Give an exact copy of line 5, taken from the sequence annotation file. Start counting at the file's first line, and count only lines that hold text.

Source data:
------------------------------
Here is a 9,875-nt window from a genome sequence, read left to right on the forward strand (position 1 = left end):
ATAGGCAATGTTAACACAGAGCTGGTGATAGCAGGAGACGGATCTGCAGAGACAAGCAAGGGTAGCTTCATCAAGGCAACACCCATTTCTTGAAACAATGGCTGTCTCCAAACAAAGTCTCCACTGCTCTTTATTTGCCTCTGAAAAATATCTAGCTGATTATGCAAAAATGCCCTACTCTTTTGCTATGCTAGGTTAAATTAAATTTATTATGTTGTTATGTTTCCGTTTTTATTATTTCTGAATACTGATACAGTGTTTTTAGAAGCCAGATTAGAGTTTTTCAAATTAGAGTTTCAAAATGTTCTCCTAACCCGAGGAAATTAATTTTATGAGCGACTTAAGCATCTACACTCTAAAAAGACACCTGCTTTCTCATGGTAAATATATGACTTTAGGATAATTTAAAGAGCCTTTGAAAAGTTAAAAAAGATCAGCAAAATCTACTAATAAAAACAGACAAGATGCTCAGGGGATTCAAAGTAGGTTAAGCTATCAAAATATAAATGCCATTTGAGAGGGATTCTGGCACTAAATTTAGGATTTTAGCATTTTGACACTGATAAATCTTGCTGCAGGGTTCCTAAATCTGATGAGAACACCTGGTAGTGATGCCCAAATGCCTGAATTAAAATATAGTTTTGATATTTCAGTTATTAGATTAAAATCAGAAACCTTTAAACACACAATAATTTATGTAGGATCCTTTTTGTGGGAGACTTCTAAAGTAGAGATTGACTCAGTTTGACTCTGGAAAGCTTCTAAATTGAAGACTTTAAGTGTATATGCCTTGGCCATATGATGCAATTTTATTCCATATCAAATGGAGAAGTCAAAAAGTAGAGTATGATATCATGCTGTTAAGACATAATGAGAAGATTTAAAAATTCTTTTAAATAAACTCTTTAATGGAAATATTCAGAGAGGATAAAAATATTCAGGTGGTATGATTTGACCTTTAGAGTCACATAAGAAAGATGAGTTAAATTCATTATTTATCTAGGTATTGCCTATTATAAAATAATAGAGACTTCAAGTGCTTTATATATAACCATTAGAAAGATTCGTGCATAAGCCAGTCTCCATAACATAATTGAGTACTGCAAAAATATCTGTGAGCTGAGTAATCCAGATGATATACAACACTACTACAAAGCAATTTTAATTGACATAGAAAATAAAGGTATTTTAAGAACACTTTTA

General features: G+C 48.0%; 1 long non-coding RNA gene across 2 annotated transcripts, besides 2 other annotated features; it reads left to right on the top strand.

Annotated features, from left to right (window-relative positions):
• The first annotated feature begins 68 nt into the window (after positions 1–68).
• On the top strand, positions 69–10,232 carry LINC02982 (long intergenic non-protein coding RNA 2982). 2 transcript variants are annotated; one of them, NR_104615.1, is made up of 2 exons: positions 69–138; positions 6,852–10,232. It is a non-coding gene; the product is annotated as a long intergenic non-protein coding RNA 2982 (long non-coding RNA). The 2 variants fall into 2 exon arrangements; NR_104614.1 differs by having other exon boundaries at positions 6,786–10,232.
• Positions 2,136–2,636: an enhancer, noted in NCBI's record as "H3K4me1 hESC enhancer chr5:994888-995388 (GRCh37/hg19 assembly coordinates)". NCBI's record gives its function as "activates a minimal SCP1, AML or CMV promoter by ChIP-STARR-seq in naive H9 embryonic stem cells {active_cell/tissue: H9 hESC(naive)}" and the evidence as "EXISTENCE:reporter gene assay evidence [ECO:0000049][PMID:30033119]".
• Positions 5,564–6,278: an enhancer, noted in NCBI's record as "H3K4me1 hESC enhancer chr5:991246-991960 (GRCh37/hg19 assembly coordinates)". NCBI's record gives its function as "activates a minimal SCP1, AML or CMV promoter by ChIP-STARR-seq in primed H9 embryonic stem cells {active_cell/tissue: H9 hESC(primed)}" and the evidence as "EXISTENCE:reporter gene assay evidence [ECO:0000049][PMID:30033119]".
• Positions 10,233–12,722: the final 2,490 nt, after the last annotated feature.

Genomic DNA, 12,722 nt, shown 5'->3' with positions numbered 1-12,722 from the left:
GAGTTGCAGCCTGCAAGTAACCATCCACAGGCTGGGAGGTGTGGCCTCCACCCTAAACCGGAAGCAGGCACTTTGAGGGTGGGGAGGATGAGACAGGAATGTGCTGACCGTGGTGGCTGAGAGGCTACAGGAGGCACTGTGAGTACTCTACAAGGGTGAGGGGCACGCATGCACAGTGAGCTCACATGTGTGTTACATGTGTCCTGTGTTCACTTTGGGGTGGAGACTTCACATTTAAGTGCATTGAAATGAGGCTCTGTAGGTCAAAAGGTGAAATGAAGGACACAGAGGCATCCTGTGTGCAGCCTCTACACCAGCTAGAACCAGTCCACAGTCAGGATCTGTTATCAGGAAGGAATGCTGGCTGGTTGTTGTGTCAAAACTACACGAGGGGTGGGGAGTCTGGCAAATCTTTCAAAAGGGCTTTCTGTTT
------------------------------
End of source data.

• The first annotated feature begins 68 nt into the window (after positions 1–68).